The surface meaning of the word has to do with our eyes and eyesight, recalling the morning blessing that praises the Creator for opening our eyes.
But what we are being commanded to see here is not the trees and animals, the rivers and plants, or even our fellow human beings, not that any of these is unimportant. We have to see what God has placed before us – the choice between obedience and defiance, blessing and curse.
In this sense, “see” means “discern”, “perceive”. The sense of the word is not so much sight as insight. It tells us that every moment of our lives confronts us with the need to choose between alternatives. Yet exercising free will is made complicated by the fact that some things are beyond our control.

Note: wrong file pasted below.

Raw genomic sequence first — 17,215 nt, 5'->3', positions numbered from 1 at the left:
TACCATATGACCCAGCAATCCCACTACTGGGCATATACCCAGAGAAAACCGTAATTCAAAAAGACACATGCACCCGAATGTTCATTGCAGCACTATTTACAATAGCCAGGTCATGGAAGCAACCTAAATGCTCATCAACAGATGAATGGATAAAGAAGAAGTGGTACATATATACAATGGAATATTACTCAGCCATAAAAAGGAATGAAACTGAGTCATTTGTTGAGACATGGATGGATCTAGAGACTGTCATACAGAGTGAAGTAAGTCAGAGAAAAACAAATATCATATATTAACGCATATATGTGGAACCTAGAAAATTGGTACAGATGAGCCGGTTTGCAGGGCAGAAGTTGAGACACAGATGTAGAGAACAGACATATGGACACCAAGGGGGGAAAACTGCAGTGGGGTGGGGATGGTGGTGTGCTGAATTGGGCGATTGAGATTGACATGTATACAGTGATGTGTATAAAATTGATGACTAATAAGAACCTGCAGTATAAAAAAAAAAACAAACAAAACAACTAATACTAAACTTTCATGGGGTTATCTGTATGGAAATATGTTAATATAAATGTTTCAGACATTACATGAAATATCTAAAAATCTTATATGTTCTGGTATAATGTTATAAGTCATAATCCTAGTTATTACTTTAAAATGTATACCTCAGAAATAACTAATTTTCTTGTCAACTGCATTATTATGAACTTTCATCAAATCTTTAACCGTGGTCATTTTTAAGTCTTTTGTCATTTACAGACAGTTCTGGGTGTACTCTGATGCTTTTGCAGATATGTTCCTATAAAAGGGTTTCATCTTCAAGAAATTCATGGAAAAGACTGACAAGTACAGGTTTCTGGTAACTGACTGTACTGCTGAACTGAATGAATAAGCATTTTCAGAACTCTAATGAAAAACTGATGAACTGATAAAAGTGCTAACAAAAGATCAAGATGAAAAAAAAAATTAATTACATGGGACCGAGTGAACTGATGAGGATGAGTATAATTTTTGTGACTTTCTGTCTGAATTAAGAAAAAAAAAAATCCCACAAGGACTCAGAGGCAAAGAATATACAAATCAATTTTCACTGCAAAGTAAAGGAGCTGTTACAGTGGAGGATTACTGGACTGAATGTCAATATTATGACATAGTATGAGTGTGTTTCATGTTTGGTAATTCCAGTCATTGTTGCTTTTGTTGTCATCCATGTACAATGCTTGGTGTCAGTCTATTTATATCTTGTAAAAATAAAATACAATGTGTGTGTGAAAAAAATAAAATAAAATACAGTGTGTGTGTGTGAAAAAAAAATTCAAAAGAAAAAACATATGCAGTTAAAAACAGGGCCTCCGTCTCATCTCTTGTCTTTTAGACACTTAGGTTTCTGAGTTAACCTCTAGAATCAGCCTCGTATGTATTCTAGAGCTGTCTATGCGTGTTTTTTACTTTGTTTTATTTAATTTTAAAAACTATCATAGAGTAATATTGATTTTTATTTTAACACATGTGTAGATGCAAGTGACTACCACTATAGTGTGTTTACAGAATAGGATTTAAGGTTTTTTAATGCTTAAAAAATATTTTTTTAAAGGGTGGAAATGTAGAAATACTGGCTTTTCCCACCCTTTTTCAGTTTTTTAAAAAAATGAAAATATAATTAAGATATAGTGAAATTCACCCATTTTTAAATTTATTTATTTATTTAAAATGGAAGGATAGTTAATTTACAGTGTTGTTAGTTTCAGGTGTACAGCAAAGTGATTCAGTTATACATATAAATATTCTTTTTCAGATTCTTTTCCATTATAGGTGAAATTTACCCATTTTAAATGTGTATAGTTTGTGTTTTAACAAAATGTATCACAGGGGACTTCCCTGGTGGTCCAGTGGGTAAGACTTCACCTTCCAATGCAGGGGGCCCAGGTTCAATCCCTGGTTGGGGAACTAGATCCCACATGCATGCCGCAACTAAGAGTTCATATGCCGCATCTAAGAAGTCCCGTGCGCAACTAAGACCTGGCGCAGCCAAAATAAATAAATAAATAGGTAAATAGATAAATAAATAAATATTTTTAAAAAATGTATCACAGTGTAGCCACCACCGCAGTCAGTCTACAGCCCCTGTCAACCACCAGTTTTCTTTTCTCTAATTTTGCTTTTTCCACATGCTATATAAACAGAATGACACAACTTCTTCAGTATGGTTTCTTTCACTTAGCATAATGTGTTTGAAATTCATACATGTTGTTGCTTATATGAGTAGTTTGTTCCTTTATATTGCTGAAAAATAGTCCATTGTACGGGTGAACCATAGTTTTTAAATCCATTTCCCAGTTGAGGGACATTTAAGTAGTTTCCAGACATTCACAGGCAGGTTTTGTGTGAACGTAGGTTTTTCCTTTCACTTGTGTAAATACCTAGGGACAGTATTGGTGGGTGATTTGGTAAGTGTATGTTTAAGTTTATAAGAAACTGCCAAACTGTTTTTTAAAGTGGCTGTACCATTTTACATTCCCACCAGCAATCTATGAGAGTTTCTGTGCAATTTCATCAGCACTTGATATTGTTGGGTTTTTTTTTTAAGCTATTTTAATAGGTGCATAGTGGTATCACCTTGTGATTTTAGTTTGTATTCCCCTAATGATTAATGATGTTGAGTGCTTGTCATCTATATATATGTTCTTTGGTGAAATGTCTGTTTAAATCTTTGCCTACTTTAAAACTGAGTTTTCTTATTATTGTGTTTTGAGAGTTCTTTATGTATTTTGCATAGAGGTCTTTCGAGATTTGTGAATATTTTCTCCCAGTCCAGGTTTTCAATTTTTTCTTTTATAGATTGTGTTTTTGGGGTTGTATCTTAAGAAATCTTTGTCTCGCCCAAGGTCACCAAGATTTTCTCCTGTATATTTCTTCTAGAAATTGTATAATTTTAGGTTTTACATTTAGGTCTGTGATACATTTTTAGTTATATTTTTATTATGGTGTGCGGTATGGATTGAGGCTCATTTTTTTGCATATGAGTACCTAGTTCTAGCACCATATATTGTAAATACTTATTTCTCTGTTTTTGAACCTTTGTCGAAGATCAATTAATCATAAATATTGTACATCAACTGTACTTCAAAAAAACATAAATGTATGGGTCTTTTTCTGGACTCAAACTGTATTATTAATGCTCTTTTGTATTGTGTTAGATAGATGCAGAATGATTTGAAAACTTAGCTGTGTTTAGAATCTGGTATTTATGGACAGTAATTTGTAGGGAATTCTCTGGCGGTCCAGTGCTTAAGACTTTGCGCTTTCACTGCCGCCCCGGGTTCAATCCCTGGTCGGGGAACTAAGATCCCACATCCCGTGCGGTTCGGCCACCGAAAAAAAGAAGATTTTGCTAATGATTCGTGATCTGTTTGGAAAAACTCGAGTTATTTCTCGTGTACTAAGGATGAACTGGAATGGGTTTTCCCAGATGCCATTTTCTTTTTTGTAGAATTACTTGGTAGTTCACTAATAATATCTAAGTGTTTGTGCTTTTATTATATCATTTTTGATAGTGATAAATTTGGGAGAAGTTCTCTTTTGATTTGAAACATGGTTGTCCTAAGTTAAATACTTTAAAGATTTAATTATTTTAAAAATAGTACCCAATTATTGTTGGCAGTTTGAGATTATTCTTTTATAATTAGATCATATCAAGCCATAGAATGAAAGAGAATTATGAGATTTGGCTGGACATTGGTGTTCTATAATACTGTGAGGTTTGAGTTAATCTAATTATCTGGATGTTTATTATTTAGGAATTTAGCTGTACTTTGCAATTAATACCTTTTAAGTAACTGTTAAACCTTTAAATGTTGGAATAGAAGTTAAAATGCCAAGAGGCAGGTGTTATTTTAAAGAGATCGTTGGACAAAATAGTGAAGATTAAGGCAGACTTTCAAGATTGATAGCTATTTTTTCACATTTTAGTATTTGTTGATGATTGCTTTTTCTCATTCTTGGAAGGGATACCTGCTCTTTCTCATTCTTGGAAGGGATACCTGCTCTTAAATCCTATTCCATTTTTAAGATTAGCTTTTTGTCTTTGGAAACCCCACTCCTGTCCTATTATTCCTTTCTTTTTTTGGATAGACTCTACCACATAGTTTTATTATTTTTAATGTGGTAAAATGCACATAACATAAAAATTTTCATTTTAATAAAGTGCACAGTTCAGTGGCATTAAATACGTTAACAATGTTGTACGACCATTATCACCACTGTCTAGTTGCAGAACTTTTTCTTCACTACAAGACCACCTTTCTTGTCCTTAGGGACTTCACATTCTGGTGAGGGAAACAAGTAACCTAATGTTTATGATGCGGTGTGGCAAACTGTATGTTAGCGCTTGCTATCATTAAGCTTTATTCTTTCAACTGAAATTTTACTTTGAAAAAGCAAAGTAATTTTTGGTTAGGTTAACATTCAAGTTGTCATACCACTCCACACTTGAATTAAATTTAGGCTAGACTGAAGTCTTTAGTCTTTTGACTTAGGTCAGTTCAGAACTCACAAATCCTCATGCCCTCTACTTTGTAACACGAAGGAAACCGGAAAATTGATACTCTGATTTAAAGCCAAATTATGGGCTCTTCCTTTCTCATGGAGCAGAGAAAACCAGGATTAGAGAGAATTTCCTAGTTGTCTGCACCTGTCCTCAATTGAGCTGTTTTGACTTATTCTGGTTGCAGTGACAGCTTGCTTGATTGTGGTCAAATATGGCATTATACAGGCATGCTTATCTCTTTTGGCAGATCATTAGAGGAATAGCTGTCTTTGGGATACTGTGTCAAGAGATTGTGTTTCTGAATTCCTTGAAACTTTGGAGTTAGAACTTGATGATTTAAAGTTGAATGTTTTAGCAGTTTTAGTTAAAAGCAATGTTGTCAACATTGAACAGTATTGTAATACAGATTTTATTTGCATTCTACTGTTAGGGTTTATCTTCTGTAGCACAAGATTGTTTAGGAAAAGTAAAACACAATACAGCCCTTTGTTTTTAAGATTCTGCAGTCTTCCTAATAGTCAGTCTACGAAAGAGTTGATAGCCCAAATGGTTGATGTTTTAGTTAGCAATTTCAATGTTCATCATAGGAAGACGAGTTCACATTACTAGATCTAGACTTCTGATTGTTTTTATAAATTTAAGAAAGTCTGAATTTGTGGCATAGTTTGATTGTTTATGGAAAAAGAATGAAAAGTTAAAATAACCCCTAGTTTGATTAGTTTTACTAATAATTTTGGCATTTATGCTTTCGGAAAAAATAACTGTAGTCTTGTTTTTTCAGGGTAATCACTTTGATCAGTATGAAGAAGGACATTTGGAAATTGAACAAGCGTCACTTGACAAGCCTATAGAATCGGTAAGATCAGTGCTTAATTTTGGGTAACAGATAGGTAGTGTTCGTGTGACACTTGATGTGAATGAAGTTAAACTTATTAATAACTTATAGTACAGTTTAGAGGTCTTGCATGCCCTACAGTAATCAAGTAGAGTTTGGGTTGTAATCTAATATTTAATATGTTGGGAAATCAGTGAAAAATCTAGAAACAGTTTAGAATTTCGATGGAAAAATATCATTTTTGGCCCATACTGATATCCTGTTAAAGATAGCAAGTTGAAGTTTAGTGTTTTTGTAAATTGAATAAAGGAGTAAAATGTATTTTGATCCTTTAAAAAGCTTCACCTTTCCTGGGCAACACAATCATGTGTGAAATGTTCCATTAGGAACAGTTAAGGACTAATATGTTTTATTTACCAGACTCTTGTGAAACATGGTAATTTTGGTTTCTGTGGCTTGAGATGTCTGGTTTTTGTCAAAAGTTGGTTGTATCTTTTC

A classical distinction is made by Maimonides in his Eight Chapters on Ethics when he distinguishes between physical and moral decisions. Physical things such as whether we will be human or animal, male or female, tall or short, fat or thin, are decided by God. What is up to us is the “internal event”, our response to the “external event”.